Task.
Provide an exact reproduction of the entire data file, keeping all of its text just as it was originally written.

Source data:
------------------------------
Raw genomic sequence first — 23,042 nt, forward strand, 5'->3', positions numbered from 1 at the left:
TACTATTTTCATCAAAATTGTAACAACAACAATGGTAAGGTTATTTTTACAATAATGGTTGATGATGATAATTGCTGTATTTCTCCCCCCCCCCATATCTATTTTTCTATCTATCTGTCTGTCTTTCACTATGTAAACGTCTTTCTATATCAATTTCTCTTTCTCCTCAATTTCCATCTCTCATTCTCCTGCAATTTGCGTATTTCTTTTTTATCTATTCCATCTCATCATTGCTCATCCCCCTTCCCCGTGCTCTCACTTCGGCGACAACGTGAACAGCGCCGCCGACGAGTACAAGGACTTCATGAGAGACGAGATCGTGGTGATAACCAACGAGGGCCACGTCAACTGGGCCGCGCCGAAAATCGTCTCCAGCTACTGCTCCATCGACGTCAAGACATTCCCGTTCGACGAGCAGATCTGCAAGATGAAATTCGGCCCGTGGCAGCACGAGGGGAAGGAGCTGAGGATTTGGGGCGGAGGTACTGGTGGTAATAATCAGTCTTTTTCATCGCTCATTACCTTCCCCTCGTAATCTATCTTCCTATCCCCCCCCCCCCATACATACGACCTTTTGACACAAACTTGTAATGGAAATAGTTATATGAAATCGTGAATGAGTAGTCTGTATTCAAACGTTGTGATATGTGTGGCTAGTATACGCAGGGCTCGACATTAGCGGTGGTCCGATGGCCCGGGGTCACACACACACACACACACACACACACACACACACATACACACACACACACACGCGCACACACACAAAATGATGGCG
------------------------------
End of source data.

Raw genomic sequence first — 23,042 nt, forward strand, 5'->3', positions numbered from 1 at the left:
TACTATTTTCATCAAAATTGTAACAACAACAATGGTAAGGTTATTTTTACAATAATGGTTGATGATGATAATTGCTGTATTTCTCCCCCCCCCCATATCTATTTTTCTATCTATCTGTCTGTCTTTCACTATGTAAACGTCTTTCTATATCAATTTCTCTTTCTCCTCAATTTCCATCTCTCATTCTCCTGCAATTTGCGTATTTCTTTTTTATCTATTCCATCTCATCATTGCTCATCCCCCTTCCCCGTGCTCTCACTTCGGCGACAACGTGAACAGCGCCGCCGACGAGTACAAGGACTTCATGAGAGACGAGATCGTGGTGATAACCAACGAGGGCCACGTCAACTGGGCCGCGCCGAAAATCGTCTCCAGCTACTGCTCCATCGACGTCAAGACATTCCCGTTCGACGAGCAGATCTGCAAGATGAAATTCGGCCCGTGGCAGCACGAGGGGAAGGAGCTGAGGATTTGGGGCGGAGGTACTGGTGGTAATAATCAGTCTTTTTCATCGCTCATTACCTTCCCCTCGTAATCTATCTTCCTATCCCCCCCCCCCCATACATACGACCTTTTGACACAAACTTGTAATGGAAATAGTTATATGAAATCGTGAATGAGTAGTCTGTATTCAAACGTTGTGATATGTGTGGCTAGTATACGCAGGGCTCGACATTAGCGGTGGTCCGATGGCCCGGGGTCACACACACACACACACACACACACACACACACACATACACACACACACACACGCGCACACACACAAAATGATGGCG